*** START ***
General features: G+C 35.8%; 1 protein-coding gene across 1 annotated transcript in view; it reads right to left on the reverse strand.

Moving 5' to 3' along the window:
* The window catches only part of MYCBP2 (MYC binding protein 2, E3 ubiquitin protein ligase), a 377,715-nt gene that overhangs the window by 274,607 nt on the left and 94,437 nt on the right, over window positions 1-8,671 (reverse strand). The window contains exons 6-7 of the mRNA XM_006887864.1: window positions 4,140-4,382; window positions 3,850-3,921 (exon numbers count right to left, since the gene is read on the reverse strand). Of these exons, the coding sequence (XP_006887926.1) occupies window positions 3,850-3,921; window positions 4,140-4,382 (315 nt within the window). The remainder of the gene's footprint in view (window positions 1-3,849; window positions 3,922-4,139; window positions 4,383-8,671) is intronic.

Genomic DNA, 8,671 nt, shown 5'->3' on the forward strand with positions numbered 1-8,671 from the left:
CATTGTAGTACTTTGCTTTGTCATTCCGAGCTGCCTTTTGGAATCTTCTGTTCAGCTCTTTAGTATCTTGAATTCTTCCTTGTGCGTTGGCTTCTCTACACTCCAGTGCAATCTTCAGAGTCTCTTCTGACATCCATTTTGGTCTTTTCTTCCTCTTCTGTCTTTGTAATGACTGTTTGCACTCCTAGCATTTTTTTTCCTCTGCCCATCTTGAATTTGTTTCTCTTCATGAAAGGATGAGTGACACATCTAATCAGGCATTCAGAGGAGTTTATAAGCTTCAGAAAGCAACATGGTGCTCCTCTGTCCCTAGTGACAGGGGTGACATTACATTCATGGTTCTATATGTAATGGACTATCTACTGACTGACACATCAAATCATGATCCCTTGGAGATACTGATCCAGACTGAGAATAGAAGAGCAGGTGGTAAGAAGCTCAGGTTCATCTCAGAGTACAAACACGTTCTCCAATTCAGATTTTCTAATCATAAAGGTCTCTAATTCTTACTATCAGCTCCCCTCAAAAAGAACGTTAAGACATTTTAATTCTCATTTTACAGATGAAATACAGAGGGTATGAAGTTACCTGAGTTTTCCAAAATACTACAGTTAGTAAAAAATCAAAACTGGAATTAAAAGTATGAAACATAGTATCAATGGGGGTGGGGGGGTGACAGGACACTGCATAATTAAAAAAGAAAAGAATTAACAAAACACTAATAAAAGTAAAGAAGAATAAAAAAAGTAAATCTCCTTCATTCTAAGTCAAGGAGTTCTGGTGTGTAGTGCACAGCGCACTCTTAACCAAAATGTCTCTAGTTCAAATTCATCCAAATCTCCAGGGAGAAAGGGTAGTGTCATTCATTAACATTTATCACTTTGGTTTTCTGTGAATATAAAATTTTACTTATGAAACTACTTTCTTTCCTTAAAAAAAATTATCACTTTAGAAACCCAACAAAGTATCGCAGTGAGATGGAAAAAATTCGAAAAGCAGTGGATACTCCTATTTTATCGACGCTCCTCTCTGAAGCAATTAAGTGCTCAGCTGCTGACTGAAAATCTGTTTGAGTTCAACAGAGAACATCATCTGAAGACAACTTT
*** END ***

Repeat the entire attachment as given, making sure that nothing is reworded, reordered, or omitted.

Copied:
General features: G+C 35.8%; 1 protein-coding gene across 1 annotated transcript in view; it reads right to left on the reverse strand.

Moving 5' to 3' along the window:
* The window catches only part of MYCBP2 (MYC binding protein 2, E3 ubiquitin protein ligase), a 377,715-nt gene that overhangs the window by 274,607 nt on the left and 94,437 nt on the right, over window positions 1-8,671 (reverse strand). The window contains exons 6-7 of the mRNA XM_006887864.1: window positions 4,140-4,382; window positions 3,850-3,921 (exon numbers count right to left, since the gene is read on the reverse strand). Of these exons, the coding sequence (XP_006887926.1) occupies window positions 3,850-3,921; window positions 4,140-4,382 (315 nt within the window). The remainder of the gene's footprint in view (window positions 1-3,849; window positions 3,922-4,139; window positions 4,383-8,671) is intronic.

Genomic DNA, 8,671 nt, shown 5'->3' on the forward strand with positions numbered 1-8,671 from the left:
CATTGTAGTACTTTGCTTTGTCATTCCGAGCTGCCTTTTGGAATCTTCTGTTCAGCTCTTTAGTATCTTGAATTCTTCCTTGTGCGTTGGCTTCTCTACACTCCAGTGCAATCTTCAGAGTCTCTTCTGACATCCATTTTGGTCTTTTCTTCCTCTTCTGTCTTTGTAATGACTGTTTGCACTCCTAGCATTTTTTTTCCTCTGCCCATCTTGAATTTGTTTCTCTTCATGAAAGGATGAGTGACACATCTAATCAGGCATTCAGAGGAGTTTATAAGCTTCAGAAAGCAACATGGTGCTCCTCTGTCCCTAGTGACAGGGGTGACATTACATTCATGGTTCTATATGTAATGGACTATCTACTGACTGACACATCAAATCATGATCCCTTGGAGATACTGATCCAGACTGAGAATAGAAGAGCAGGTGGTAAGAAGCTCAGGTTCATCTCAGAGTACAAACACGTTCTCCAATTCAGATTTTCTAATCATAAAGGTCTCTAATTCTTACTATCAGCTCCCCTCAAAAAGAACGTTAAGACATTTTAATTCTCATTTTACAGATGAAATACAGAGGGTATGAAGTTACCTGAGTTTTCCAAAATACTACAGTTAGTAAAAAATCAAAACTGGAATTAAAAGTATGAAACATAGTATCAATGGGGGTGGGGGGGTGACAGGACACTGCATAATTAAAAAAGAAAAGAATTAACAAAACACTAATAAAAGTAAAGAAGAATAAAAAAAGTAAATCTCCTTCATTCTAAGTCAAGGAGTTCTGGTGTGTAGTGCACAGCGCACTCTTAACCAAAATGTCTCTAGTTCAAATTCATCCAAATCTCCAGGGAGAAAGGGTAGTGTCATTCATTAACATTTATCACTTTGGTTTTCTGTGAATATAAAATTTTACTTATGAAACTACTTTCTTTCCTTAAAAAAAATTATCACTTTAGAAACCCAACAAAGTATCGCAGTGAGATGGAAAAAATTCGAAAAGCAGTGGATACTCCTATTTTATCGACGCTCCTCTCTGAAGCAATTAAGTGCTCAGCTGCTGACTGAAAATCTGTTTGAGTTCAACAGAGAACATCATCTGAAGACAACTTT